C. S. Lewis once said, “Even in literature and art, no man who bothers about the originality will ever be original: whereas if you simply try to tell the truth (without caring two pence how often it has been told before) you will nine times out of 10, become original without ever having noticed.”
Of course I stumbled upon this quote in my last minute attempt to write an article pertaining creativity. How timely. How convenient.
This means that I will not have to make big attempts to find bombastic words to couple with revolutionary concepts while weaving it into paragraphs that I can hope to change a person’s whole outlook on, well, “looking outside the box”.
All I have to do is to keep ranting on as I currently am and see where I end up. Right?
All until I realise I have no idea where I am going with this, decide to virtually scrunch up this Word document file and throw it into an imaginative bin along with all the other lame ideas I’ve had with any regard to this subject. How am I doing so far?
In today’s fast paced system of live feeds, constant updates and upgrades, being creative goes beyond adding merely salt and pepper to the work that we do. The demand is originality. The chase is uniqueness.
Words like ‘fresh’, ‘different’, ‘new’, and ‘innovative’ are beginning to sound like a drone because they have been continuously requested. But the truth of the matter is that there is no way around it. You just have to stand out.
But who is not unique these days? Every restaurant claims originality. Every new design idea clings to the “fresh” (hash) tag.
In an attempt to start young, children are signed up for swimming classes, violin lessons, karate training and various art and sports programmes by well-meaning parents to foster well rounded children in hope of bringing up “talented” individuals.
When we talk about being different, we are defining ourselves by what we are not and inherently comparing ourselves to everyone else. This is why the quote from C.S. Lewis speaks volumes.
Always begin with the truth
This begins with a sense of self-awareness. Whether you are looking at it from an individual point of view or from the view of an organisation, define yourself by what you are instead of how you are different.
The knowledge of who you are is stronger than an attempt to be original. Without looking at being different, original or creative, your natural attempt of interpreting your “truth” will naturally make you and your “truth” original. “Nine out of 10 times” at least.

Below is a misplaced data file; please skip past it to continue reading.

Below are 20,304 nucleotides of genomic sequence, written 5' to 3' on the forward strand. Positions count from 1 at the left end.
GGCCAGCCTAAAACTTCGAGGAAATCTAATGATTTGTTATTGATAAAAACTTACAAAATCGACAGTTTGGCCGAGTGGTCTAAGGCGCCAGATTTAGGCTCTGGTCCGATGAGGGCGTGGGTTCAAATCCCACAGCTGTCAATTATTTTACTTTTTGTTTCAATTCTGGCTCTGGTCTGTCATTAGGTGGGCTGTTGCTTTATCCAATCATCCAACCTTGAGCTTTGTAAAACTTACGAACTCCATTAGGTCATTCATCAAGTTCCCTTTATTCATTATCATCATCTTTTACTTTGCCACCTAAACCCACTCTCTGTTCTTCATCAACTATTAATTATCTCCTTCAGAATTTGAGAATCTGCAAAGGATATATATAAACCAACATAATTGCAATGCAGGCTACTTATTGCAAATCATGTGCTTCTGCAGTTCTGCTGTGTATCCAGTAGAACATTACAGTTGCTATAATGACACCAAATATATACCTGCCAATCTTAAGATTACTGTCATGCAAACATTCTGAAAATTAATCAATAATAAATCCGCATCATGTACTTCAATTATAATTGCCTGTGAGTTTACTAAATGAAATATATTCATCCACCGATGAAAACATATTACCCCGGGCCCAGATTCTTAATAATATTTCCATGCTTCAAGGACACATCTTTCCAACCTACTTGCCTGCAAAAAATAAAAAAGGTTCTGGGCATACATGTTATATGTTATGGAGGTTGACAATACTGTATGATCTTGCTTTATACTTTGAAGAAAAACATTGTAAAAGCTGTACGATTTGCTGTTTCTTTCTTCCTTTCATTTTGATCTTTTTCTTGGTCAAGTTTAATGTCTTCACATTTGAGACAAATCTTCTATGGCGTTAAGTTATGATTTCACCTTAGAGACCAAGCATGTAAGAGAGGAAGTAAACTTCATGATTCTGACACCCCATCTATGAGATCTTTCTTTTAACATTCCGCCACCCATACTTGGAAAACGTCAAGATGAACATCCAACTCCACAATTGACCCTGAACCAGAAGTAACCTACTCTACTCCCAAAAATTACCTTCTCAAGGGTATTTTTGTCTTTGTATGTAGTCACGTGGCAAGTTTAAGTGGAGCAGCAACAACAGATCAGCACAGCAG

When it comes to being creative, be bold and daring with who you are, what you have and the truth that you know. Get your mind off trying so hard to impress. Perhaps then, you will truly impress.
Your originality doesn’t involve trying to be original. It simply involves action.
“See a need, fill a need.”
Being an animated movie junkie, I find these words of Bigweld from the 2005 movie Robots a true inspiration. In fact, all the other great inventors and innovators that came before us operated this way, whether they watched the movie or not.
The examples are endless. From Thomas Edison with the light bulb to Steve Jobs who took it one step further by creating a need first, they worked to solve a need that they saw.
With the likes of Facebook and Twitter in our lives calling us to keep promoting ourselves, it is no wonder that we can get consumed by the chase for new experiences and information to build our social CV. For ourselves. So much so we risk being too absorbed by our own agendas to be creative.
This is a “truth” that goes beyond the self. There is always one need or another that needs to be filled. It is our duty as members of a larger community to notice these things and work to serve each other.
So toss that rag you keep using to polish apples and take a bite! Following the truth, creativity will flow.
Divya Chandy is a part of the youth division of Leaderonomics that is passionate about inspiring youths towards leadership excellence. Click here for more articles.